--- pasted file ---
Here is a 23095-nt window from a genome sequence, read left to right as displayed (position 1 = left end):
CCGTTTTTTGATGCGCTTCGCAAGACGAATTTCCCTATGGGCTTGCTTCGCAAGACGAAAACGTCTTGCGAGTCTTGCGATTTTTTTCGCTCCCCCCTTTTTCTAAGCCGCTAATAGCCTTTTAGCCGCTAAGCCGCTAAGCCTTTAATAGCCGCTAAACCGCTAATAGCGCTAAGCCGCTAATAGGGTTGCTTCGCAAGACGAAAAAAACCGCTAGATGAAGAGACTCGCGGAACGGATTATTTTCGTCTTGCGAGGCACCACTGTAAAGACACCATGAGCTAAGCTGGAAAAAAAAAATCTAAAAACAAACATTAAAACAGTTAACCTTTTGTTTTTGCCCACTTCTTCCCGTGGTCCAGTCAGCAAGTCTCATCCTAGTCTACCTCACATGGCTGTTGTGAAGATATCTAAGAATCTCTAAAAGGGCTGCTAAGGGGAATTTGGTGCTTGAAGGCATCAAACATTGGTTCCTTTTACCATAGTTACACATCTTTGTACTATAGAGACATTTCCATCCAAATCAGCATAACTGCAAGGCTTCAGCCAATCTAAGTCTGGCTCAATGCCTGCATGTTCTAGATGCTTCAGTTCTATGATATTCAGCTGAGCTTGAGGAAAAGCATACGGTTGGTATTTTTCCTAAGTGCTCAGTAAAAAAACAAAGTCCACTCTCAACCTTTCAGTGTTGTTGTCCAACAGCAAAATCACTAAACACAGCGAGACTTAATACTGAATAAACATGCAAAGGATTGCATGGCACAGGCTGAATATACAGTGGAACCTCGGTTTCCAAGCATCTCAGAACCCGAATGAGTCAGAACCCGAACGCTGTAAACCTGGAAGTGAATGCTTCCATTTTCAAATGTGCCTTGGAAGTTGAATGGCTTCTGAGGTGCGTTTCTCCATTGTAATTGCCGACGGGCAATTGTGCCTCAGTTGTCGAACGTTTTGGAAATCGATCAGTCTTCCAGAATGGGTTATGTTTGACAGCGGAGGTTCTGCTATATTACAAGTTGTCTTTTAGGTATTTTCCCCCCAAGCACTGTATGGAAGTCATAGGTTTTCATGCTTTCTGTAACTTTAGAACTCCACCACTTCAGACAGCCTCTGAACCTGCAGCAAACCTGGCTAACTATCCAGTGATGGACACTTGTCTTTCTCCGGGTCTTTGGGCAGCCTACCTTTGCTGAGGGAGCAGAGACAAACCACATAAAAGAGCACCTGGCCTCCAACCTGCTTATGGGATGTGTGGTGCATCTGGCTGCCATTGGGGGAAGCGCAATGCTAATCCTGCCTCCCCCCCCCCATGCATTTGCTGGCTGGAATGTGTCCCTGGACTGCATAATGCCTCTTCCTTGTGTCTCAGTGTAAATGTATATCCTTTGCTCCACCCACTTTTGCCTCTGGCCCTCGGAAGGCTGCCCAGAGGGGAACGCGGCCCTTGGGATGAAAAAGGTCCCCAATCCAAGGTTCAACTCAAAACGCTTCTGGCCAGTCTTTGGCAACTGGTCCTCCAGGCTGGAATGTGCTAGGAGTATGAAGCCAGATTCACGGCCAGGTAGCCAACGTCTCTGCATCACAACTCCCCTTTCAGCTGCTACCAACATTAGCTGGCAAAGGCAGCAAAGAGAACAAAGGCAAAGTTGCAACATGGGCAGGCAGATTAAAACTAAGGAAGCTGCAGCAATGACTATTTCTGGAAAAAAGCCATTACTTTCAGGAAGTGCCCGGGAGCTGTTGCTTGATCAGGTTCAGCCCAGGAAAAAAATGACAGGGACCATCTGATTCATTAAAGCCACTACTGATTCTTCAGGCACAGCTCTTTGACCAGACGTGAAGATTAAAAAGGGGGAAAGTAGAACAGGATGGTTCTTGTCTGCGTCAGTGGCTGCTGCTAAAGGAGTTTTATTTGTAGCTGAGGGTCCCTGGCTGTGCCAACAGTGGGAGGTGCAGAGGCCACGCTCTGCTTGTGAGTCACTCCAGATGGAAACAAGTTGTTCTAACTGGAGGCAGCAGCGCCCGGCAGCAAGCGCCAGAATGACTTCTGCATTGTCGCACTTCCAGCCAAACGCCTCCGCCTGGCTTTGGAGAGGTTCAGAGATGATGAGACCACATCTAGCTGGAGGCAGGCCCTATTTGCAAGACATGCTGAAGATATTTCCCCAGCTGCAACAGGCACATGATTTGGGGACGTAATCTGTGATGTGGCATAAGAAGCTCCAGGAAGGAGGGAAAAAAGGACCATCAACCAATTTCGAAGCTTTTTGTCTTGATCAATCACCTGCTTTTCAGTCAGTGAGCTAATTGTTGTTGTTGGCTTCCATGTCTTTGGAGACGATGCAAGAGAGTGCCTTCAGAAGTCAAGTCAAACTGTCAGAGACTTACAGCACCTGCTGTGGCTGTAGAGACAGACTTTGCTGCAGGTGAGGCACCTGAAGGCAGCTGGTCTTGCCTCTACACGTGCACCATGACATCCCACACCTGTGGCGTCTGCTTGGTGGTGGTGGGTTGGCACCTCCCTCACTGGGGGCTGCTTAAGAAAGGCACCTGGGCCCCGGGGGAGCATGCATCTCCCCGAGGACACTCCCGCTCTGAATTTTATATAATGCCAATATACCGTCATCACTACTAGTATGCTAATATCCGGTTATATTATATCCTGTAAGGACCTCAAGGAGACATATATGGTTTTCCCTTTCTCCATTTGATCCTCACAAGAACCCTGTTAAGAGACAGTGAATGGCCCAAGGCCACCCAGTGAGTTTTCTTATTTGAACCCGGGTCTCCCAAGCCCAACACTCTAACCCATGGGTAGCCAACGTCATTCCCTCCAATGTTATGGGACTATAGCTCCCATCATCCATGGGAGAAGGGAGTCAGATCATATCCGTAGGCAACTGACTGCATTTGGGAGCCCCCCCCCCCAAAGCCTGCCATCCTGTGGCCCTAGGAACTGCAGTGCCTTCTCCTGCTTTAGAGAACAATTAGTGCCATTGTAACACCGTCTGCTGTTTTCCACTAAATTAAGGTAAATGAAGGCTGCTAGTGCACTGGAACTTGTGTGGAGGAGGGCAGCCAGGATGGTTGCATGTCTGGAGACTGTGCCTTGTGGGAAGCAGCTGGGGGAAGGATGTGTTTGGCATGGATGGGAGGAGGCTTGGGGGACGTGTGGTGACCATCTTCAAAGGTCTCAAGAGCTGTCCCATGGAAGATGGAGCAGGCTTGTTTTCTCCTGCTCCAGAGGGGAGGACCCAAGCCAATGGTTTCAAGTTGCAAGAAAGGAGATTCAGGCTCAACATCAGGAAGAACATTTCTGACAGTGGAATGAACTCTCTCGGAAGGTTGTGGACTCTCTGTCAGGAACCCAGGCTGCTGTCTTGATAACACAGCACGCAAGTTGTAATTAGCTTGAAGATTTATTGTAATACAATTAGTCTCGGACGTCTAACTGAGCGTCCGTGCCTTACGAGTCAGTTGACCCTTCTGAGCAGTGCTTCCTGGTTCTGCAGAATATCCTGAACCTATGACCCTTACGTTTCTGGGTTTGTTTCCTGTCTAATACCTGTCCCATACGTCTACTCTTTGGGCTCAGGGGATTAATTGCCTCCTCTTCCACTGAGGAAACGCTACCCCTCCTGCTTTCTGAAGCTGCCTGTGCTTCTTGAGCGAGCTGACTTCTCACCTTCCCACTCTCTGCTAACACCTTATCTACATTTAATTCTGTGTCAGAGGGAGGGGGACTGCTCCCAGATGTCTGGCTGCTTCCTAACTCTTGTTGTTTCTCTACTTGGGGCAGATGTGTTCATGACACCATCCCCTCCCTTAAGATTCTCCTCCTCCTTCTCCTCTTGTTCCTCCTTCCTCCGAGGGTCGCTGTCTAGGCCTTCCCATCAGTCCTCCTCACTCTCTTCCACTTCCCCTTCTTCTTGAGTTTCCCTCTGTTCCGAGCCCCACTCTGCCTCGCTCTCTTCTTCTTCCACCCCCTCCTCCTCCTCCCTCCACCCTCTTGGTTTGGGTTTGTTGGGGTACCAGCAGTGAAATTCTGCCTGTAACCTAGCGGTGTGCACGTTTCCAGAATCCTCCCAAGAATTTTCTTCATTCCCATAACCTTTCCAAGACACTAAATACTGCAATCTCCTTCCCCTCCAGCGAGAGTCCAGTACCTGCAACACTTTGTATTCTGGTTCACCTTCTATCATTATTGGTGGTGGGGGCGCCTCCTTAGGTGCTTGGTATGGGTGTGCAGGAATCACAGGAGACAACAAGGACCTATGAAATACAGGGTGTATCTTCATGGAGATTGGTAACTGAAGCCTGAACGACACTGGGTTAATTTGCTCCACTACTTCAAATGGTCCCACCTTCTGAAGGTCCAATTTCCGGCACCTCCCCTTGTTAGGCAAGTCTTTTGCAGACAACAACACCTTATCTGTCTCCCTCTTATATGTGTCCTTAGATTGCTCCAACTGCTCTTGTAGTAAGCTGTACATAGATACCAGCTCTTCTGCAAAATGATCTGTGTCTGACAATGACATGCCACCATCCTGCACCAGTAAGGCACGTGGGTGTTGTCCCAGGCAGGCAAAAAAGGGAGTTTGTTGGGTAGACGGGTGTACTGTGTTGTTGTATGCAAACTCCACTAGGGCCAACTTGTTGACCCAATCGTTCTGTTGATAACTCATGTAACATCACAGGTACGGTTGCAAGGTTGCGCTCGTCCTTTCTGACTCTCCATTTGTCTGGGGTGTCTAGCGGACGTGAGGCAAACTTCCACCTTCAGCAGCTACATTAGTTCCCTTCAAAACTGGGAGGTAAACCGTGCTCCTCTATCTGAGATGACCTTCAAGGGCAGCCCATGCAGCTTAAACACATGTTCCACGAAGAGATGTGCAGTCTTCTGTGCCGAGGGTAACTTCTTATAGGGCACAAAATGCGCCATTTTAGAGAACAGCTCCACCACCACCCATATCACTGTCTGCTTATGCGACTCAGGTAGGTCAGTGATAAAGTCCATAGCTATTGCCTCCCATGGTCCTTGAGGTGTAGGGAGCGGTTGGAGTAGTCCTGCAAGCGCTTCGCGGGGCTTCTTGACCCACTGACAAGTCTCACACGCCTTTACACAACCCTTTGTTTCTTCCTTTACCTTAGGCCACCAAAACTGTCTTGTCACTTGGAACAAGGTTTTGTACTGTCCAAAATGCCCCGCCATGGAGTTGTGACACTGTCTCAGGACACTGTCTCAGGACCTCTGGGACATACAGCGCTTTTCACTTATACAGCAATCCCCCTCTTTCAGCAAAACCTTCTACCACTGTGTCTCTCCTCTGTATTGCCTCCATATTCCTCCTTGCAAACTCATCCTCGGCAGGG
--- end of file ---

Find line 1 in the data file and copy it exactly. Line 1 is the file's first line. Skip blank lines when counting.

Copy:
Here is a 23095-nt window from a genome sequence, read left to right as displayed (position 1 = left end):